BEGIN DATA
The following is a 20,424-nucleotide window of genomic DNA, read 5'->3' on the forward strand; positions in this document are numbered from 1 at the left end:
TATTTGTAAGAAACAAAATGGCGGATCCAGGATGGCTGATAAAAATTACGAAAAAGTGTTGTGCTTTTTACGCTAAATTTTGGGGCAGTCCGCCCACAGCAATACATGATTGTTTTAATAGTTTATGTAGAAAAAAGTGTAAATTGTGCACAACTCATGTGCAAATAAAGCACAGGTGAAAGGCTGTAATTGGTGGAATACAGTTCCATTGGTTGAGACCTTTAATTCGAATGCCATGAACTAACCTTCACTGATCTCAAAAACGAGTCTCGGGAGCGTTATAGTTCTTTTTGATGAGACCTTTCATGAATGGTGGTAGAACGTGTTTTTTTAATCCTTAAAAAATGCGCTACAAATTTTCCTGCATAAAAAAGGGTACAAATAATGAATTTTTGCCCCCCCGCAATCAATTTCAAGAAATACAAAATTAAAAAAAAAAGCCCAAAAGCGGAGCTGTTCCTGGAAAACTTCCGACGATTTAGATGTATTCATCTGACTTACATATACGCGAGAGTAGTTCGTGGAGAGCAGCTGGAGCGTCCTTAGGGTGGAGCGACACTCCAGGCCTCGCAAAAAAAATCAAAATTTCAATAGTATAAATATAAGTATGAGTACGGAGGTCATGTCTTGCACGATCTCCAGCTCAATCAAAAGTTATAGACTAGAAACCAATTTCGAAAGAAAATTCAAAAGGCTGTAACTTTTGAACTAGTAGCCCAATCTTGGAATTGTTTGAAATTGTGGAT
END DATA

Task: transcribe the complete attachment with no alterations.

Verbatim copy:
The following is a 20,424-nucleotide window of genomic DNA, read 5'->3' on the forward strand; positions in this document are numbered from 1 at the left end:
TATTTGTAAGAAACAAAATGGCGGATCCAGGATGGCTGATAAAAATTACGAAAAAGTGTTGTGCTTTTTACGCTAAATTTTGGGGCAGTCCGCCCACAGCAATACATGATTGTTTTAATAGTTTATGTAGAAAAAAGTGTAAATTGTGCACAACTCATGTGCAAATAAAGCACAGGTGAAAGGCTGTAATTGGTGGAATACAGTTCCATTGGTTGAGACCTTTAATTCGAATGCCATGAACTAACCTTCACTGATCTCAAAAACGAGTCTCGGGAGCGTTATAGTTCTTTTTGATGAGACCTTTCATGAATGGTGGTAGAACGTGTTTTTTTAATCCTTAAAAAATGCGCTACAAATTTTCCTGCATAAAAAAGGGTACAAATAATGAATTTTTGCCCCCCCGCAATCAATTTCAAGAAATACAAAATTAAAAAAAAAAGCCCAAAAGCGGAGCTGTTCCTGGAAAACTTCCGACGATTTAGATGTATTCATCTGACTTACATATACGCGAGAGTAGTTCGTGGAGAGCAGCTGGAGCGTCCTTAGGGTGGAGCGACACTCCAGGCCTCGCAAAAAAAATCAAAATTTCAATAGTATAAATATAAGTATGAGTACGGAGGTCATGTCTTGCACGATCTCCAGCTCAATCAAAAGTTATAGACTAGAAACCAATTTCGAAAGAAAATTCAAAAGGCTGTAACTTTTGAACTAGTAGCCCAATCTTGGAATTGTTTGAAATTGTGGAT